It is Rosebrough’s assertion here that modern church leaders are interpreting their position as something akin to fascistic “fuhrer” rather than to that of a shepherd.
In Matthew 23, Jesus said this:
"But you are not to be called rabbi, for you have one teacher, and you are all brothers. And call no man your father on earth, for you have one Father, who is in heaven. Neither be called instructors, for you have one instructor, the Christ. The greatest among you shall be your servant."
The Greek word that Christ uses for “instructors” in this passage could be literally translated “leaders,” exactly the word that the Seeker Driven Church movement has latched on to when describing the role of their pastors.
In Matthew 23:8-11, Christ not only places God as the sole authority to which all others were subservient, but establishes the core principle of his church. In contrast to the Jewish leadership, which was essentially a totalitarian system in which the parishioner was obligated to follow the commands of the religious leader or risk excommunication, Jesus was establishing a system wherein the “greatest
among you shall be your servant.”
In his critique of the fascist-style leadership being adopted more and more by the Seeker-driven Church movement, Rosbrough describes it as a top-down authoritarian model. That is to say the leader, or “fuhrer” has all of the authority, while all of the responsibility is placed on those under him to carry out his will. This as opposed to a Republic wherein the people have the authority and the governing official has the responsibility to carry out the will of the people.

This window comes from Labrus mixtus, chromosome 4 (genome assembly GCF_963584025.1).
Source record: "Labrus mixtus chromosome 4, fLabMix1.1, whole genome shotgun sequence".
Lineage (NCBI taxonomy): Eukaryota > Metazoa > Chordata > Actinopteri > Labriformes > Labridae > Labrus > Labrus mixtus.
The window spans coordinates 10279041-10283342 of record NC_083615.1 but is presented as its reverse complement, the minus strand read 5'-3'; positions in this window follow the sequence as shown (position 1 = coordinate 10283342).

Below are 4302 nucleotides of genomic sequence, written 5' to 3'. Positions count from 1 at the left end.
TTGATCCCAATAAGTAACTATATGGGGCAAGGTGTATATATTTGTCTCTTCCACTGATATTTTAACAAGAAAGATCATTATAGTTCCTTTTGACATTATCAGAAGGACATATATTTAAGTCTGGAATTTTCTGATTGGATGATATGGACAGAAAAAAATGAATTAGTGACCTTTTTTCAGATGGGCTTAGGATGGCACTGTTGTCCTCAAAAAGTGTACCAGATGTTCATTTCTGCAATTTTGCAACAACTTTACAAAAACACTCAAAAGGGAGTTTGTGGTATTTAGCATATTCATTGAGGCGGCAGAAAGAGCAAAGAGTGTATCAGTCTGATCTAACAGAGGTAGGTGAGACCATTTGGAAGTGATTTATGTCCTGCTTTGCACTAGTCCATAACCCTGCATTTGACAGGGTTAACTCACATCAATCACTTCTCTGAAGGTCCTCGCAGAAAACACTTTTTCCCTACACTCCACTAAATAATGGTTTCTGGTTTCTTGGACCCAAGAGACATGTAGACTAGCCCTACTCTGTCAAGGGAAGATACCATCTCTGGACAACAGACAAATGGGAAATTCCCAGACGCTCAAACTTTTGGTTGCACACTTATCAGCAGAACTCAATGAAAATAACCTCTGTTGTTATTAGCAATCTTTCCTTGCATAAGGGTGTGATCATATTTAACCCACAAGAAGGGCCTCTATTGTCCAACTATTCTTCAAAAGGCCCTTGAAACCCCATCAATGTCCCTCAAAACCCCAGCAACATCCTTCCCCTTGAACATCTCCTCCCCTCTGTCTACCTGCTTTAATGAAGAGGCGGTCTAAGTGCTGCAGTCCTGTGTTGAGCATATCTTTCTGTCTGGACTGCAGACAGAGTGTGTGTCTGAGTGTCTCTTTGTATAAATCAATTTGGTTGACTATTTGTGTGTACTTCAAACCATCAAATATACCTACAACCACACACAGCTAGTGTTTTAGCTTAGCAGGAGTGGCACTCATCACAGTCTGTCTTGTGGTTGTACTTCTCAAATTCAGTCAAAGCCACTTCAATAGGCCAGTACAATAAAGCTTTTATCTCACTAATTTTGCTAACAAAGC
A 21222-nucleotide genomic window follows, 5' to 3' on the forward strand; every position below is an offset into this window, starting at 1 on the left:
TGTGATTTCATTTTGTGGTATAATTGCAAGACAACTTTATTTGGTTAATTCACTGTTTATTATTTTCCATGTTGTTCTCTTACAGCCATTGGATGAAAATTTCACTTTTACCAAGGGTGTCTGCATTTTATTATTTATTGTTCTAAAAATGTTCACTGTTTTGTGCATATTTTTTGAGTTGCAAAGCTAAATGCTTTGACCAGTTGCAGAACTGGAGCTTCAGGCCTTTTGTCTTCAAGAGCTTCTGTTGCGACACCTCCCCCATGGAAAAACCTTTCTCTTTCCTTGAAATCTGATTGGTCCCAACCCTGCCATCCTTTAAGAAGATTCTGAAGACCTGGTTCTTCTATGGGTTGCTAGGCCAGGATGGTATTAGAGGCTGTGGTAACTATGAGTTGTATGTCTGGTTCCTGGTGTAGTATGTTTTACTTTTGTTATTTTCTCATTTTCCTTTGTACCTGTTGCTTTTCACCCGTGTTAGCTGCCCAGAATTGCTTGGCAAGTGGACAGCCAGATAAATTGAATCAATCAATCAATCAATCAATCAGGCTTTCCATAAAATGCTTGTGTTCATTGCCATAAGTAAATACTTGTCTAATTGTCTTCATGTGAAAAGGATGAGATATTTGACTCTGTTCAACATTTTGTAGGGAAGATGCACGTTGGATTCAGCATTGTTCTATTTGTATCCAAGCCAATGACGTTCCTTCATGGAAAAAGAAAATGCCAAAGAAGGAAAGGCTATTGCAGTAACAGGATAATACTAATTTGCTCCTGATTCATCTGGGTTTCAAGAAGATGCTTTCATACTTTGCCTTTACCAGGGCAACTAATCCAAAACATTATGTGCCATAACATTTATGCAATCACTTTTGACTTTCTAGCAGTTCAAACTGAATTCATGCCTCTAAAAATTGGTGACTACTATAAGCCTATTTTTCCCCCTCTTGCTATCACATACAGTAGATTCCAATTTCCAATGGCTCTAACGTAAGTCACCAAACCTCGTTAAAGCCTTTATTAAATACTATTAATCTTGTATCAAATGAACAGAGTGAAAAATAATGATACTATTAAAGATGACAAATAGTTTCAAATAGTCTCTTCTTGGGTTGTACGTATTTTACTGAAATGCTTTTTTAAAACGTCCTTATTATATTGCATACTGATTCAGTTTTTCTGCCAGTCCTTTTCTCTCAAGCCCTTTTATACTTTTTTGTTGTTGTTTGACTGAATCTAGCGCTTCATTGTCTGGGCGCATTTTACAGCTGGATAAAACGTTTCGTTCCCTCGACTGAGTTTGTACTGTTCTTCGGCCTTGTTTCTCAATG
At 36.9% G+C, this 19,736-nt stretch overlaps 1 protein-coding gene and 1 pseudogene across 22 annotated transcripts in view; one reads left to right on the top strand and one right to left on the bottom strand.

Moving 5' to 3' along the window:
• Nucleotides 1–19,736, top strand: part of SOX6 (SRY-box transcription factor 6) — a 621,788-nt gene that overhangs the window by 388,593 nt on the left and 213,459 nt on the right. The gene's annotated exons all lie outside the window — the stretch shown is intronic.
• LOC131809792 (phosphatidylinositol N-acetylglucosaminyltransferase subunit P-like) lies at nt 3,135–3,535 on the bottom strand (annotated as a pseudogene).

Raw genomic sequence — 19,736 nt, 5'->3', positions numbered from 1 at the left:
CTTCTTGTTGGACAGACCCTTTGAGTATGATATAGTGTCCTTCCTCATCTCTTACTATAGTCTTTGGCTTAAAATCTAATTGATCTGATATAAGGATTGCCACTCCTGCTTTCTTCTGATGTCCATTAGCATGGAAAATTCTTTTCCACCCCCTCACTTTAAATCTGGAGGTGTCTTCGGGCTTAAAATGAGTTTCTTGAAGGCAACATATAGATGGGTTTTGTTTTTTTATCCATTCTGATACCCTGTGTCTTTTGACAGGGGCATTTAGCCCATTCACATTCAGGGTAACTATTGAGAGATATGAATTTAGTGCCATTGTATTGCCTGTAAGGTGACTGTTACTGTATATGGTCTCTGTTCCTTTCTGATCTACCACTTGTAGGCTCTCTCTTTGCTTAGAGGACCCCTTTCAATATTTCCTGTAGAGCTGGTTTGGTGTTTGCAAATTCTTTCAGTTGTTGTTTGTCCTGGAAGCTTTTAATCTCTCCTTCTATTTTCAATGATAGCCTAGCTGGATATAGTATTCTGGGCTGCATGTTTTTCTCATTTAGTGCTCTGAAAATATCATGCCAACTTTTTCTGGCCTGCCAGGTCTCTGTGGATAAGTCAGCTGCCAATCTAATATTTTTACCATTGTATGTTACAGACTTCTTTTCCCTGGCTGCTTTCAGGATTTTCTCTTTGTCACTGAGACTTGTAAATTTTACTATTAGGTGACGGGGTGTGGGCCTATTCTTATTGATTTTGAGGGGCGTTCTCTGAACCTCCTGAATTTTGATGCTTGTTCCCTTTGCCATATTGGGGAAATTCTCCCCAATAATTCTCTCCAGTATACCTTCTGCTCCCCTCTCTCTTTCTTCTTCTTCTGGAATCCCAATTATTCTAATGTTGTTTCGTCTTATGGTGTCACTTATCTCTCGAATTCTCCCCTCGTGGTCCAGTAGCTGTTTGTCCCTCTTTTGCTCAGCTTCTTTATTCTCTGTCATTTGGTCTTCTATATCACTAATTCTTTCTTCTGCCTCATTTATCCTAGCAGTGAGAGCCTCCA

The system Christ describes in this command is neither top-down or bottom-up. If anything, it is a lateral
system. The authority and responsibility are placed entirely with God. It is the duty of the Church to serve one another equally, and to make disciples of those outside the Church; acts which can only be done in the power of the Spirit. This is illustrated by Christ when he says:
"The harvest is plentiful, but the laborers are few; therefore pray earnestly to the Lord of the harvest to send out laborers into his harvest."
God is described here as "The Lord of the Harvest," taking responsibility for the harvest as well as being the one ascribed the authority to send out the laborers; just as it was Christ who recruited those he chose to be his ministers:
“And he said to them, ‘Follow me, and I will make you fishers of men.’”
This verse speaks to the commission of the minister to "make disciples of all nations," that is, to preach the Gospel to non-believers. As for the responsibility of the minsters within the Church, Christ best summed it up in his request of Peter:
"Jesus said to Simon Peter, “Simon, son of John, do you love me more than these?” He said to him, “Yes, Lord; you know that I love you.” He said to him, “Feed my lambs.” He said to him a second time, “Simon, son of John, do you love me?” He said to him, “Yes, Lord; you know that I love you.” He said to him, “Tend my sheep.” He said to him the third time, “Simon, son of John, do you love me?” Peter was grieved because he said to him the third time, “Do you love me?” and he said to him, “Lord, you know everything; you know that I love you.” Jesus said to him, “Feed my sheep.”"
It is interesting to note here that Peter’s motivation for “feeding the sheep” is his love of Christ. He is neither bribed by rewards nor goaded by fear of punishment; rather, he is doing so out of gratitude toward God and love of Christ.